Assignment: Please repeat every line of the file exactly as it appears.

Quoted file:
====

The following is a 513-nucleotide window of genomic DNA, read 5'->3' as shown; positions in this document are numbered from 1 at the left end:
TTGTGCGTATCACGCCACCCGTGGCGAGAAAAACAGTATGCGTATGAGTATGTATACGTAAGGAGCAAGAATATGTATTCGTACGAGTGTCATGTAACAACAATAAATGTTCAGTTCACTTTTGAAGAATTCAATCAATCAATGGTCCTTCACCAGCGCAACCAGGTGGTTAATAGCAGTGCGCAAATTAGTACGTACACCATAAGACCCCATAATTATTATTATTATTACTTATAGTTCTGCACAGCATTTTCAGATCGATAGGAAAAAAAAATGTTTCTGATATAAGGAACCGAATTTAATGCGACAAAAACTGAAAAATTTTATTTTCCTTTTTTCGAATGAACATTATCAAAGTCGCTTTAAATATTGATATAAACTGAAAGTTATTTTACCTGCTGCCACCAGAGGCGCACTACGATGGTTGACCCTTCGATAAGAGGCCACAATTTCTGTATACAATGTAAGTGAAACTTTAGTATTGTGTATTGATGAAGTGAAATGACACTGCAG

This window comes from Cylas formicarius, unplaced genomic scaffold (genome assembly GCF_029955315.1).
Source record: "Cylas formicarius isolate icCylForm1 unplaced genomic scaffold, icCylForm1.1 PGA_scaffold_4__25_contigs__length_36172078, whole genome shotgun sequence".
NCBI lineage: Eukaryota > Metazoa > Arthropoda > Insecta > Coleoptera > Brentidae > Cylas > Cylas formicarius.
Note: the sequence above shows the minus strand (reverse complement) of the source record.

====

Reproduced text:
The following is a 513-nucleotide window of genomic DNA, read 5'->3' as shown; positions in this document are numbered from 1 at the left end:
TTGTGCGTATCACGCCACCCGTGGCGAGAAAAACAGTATGCGTATGAGTATGTATACGTAAGGAGCAAGAATATGTATTCGTACGAGTGTCATGTAACAACAATAAATGTTCAGTTCACTTTTGAAGAATTCAATCAATCAATGGTCCTTCACCAGCGCAACCAGGTGGTTAATAGCAGTGCGCAAATTAGTACGTACACCATAAGACCCCATAATTATTATTATTATTACTTATAGTTCTGCACAGCATTTTCAGATCGATAGGAAAAAAAAATGTTTCTGATATAAGGAACCGAATTTAATGCGACAAAAACTGAAAAATTTTATTTTCCTTTTTTCGAATGAACATTATCAAAGTCGCTTTAAATATTGATATAAACTGAAAGTTATTTTACCTGCTGCCACCAGAGGCGCACTACGATGGTTGACCCTTCGATAAGAGGCCACAATTTCTGTATACAATGTAAGTGAAACTTTAGTATTGTGTATTGATGAAGTGAAATGACACTGCAG

This window comes from Cylas formicarius, unplaced genomic scaffold (genome assembly GCF_029955315.1).
Source record: "Cylas formicarius isolate icCylForm1 unplaced genomic scaffold, icCylForm1.1 PGA_scaffold_4__25_contigs__length_36172078, whole genome shotgun sequence".
NCBI lineage: Eukaryota > Metazoa > Arthropoda > Insecta > Coleoptera > Brentidae > Cylas > Cylas formicarius.
Note: the sequence above shows the minus strand (reverse complement) of the source record.